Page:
My new bracket was designed with large tolerances in mind and only required one iteration. 


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21 Comments

What if a part on the 3D printer breaks? How do you fix that one?

Many RepRap owners print out a spare set of parts just to be safe. The parts can be made with regular shop tools and wood. Designs are open source. You could also ask someone to print you a replacement.

I had almost the exact same break on a Sears saw too.

A little super glue to the bolt tube than a tight spiral twist of non streching twine, followed by a good epoxy coat and 48 hour cure.

I figured out the twine probably made the part around 6 times stronger. Since the side to side forces were the problem in the first place, the twine takes the forces instead of the plastic part.

The saw has been working now for about 4 years.

Much cheaper then ~$1300 for the Rep-rap and very strong too.

I believe the point was to show how the RepRap could be used for common repairs among the myriad other things that can be done with it. Yes there are probably relatively simple fixes that *could* be employed and the "$1300 Rep-Rap" was not purchased for the sole purpose of repairing that part.

Not to mention that not every repair method is successful, Superglue does not hold up under shear forces and sometimes one cannot add "bulk" to the part with reinforcements.

The name of the Instructable explained it's purpose quite adequately... perhaps you can write an instructable about using *your* method...

We had superglue in "battle damage" repair kits for Phantom aircraft in the 70's. Superglue is excellent in shear, if the glue joint is correctly designed, and the material is both suitable and suitably prepared. I know in a repair situation, it's not always possible to design a glued repair, I just take issue with the "superglue not holding up in shear" statement. Effective glued joints used in tension, or in shear, usually have huge glued areas, not always achievable in repairs.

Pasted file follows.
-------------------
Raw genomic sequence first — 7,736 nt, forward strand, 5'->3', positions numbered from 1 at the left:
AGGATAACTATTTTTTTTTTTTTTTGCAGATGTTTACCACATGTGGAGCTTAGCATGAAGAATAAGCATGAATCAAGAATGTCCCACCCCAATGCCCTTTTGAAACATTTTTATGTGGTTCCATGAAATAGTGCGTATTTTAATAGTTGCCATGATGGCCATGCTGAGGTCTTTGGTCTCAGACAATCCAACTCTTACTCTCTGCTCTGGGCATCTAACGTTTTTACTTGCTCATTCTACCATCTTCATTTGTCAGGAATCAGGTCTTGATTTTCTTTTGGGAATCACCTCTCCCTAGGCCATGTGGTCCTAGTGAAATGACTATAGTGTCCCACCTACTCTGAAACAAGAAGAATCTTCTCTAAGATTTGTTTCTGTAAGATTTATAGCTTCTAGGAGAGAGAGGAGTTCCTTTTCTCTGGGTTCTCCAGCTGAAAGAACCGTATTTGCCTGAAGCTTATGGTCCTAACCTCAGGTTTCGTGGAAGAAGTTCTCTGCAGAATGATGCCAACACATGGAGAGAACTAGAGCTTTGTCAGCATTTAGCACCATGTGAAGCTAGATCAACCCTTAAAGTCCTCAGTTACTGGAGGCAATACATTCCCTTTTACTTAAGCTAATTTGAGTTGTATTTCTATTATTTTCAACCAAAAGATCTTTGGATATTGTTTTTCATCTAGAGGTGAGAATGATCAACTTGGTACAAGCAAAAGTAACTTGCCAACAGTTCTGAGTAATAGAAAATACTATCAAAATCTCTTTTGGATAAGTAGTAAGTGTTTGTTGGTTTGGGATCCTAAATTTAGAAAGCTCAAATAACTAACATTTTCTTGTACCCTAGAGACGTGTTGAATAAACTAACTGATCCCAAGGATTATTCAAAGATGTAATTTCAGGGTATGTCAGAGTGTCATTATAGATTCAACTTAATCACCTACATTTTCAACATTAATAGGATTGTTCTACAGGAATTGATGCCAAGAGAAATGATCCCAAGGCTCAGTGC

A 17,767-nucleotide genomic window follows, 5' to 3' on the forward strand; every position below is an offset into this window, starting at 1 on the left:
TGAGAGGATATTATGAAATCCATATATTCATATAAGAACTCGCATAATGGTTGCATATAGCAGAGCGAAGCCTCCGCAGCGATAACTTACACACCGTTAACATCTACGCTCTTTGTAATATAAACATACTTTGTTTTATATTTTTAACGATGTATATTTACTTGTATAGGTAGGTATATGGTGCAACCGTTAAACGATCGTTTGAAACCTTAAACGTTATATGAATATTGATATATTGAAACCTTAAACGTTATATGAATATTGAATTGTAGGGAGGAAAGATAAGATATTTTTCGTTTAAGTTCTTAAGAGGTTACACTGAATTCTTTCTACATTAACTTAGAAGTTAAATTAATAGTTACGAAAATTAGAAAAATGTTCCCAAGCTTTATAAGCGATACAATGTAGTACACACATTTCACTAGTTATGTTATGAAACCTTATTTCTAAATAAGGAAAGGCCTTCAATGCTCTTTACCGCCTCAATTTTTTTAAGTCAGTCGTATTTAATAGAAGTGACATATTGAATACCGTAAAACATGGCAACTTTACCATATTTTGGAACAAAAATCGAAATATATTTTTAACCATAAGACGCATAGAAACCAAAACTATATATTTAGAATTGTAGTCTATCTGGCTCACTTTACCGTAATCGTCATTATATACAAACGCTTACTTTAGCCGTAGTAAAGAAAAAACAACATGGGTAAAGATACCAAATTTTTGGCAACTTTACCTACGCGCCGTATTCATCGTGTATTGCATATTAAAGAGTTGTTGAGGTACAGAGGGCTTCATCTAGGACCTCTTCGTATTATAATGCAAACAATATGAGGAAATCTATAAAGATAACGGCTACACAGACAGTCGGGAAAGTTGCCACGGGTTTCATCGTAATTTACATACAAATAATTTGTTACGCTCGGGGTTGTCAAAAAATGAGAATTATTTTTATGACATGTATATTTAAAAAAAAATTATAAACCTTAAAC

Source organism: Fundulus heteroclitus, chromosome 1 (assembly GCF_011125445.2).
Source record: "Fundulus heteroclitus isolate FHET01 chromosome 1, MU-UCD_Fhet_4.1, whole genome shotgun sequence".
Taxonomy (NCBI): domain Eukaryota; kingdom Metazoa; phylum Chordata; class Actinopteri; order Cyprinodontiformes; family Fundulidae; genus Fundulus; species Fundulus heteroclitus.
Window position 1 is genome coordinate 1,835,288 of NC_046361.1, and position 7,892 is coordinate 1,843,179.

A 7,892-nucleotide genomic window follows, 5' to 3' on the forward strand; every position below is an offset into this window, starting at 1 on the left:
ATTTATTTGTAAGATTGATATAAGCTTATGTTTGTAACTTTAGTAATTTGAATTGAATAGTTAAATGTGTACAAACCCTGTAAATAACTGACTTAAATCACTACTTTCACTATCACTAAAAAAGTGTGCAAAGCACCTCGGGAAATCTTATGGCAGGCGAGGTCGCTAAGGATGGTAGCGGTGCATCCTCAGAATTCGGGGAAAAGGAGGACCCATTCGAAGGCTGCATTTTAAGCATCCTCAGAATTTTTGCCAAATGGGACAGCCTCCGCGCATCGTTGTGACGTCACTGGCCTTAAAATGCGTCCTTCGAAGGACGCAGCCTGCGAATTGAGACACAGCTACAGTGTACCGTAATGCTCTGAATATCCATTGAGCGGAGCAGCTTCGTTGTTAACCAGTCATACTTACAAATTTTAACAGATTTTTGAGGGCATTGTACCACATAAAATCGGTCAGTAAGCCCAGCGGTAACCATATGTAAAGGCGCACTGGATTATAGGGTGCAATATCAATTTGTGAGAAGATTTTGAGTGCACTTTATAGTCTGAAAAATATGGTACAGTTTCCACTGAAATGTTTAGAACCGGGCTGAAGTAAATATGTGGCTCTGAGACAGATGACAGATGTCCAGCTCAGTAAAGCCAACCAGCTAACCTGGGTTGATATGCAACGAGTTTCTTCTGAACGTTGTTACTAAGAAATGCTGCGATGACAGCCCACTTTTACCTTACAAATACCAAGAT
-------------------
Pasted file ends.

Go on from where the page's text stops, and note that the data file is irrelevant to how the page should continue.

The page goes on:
Why yes, that is true... and did you not also have a "filler"? According to Mil-A-46050 Rev C Cyanoacrylates had very specific properties and uses. They were NOT to be used in structural applications and had specific activators and fillers for certain uses which I shall not detail here. According to the manufacturers specifications (Loctite, Eastman and Permabond), Cyanoacrylates have a relatively low shear and peel strength and certain preparations must be performed to increase adhesion in these applications.

If even the manufacturers make this statement, who are you to say otherwise? You may take "issue" all you want but facts are facts.

I realize the point of the article.   My point is "Old School" still works and is usually cheap to do.

The super glue was never intended to deal with any forces.   It only held the part together till the swine and epoxy were set.

Since the end to end forces on the tube want to split the tube radially, the radial twisted twine provides re-enforcing wall around the tube and the epoxy just keeps it all together.   In this way, even the epoxy offers very little actual strength, it is all in the twine.

As a reference, look at how a fishing pole is made.   The joints that take the load are wrapped in twine and sealed giving them far more strength than the pole itself.

Remember, this has been working for over 4 years without failure.

$1300 for a RepRap! Holy cow! You should never pay that much for any standard kit. Maybe a Makerbot, but those are almost cheating. Printrbot is the latest, most affordable campaign, and kits are getting cheaper every month. Unlike epoxy, 3D printers are good for more than one use, capable of creating a permanent, near-professional result.

Having owned several old vehicles, my thought was: "A 3-D printer would be AWESOME for making lenses and other unavailable parts for classic cars!"